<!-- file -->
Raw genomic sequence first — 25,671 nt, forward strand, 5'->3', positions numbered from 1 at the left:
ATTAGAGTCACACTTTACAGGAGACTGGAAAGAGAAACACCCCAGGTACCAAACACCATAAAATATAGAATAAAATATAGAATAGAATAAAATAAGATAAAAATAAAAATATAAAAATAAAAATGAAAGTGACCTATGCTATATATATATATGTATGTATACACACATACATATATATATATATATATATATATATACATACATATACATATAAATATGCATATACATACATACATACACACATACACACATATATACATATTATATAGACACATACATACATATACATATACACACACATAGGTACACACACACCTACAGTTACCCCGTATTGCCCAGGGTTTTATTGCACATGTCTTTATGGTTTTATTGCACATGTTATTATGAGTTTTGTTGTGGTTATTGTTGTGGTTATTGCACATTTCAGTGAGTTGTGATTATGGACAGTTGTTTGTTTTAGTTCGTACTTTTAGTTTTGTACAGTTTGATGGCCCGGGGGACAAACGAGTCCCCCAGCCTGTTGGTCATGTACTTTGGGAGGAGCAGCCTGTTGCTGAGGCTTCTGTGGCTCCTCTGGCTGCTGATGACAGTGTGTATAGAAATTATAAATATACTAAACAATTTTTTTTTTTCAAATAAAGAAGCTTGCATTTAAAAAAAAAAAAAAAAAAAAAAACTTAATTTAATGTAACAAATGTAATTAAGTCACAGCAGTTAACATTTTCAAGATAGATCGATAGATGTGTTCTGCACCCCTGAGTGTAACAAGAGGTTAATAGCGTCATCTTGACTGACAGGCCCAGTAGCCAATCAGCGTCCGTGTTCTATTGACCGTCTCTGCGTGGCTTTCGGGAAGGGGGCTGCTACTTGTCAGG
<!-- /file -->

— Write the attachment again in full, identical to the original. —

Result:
Raw genomic sequence first — 25,671 nt, forward strand, 5'->3', positions numbered from 1 at the left:
ATTAGAGTCACACTTTACAGGAGACTGGAAAGAGAAACACCCCAGGTACCAAACACCATAAAATATAGAATAAAATATAGAATAGAATAAAATAAGATAAAAATAAAAATATAAAAATAAAAATGAAAGTGACCTATGCTATATATATATATGTATGTATACACACATACATATATATATATATATATATATATATACATACATATACATATAAATATGCATATACATACATACATACACACATACACACATATATACATATTATATAGACACATACATACATATACATATACACACACATAGGTACACACACACCTACAGTTACCCCGTATTGCCCAGGGTTTTATTGCACATGTCTTTATGGTTTTATTGCACATGTTATTATGAGTTTTGTTGTGGTTATTGTTGTGGTTATTGCACATTTCAGTGAGTTGTGATTATGGACAGTTGTTTGTTTTAGTTCGTACTTTTAGTTTTGTACAGTTTGATGGCCCGGGGGACAAACGAGTCCCCCAGCCTGTTGGTCATGTACTTTGGGAGGAGCAGCCTGTTGCTGAGGCTTCTGTGGCTCCTCTGGCTGCTGATGACAGTGTGTATAGAAATTATAAATATACTAAACAATTTTTTTTTTTCAAATAAAGAAGCTTGCATTTAAAAAAAAAAAAAAAAAAAAAAACTTAATTTAATGTAACAAATGTAATTAAGTCACAGCAGTTAACATTTTCAAGATAGATCGATAGATGTGTTCTGCACCCCTGAGTGTAACAAGAGGTTAATAGCGTCATCTTGACTGACAGGCCCAGTAGCCAATCAGCGTCCGTGTTCTATTGACCGTCTCTGCGTGGCTTTCGGGAAGGGGGCTGCTACTTGTCAGG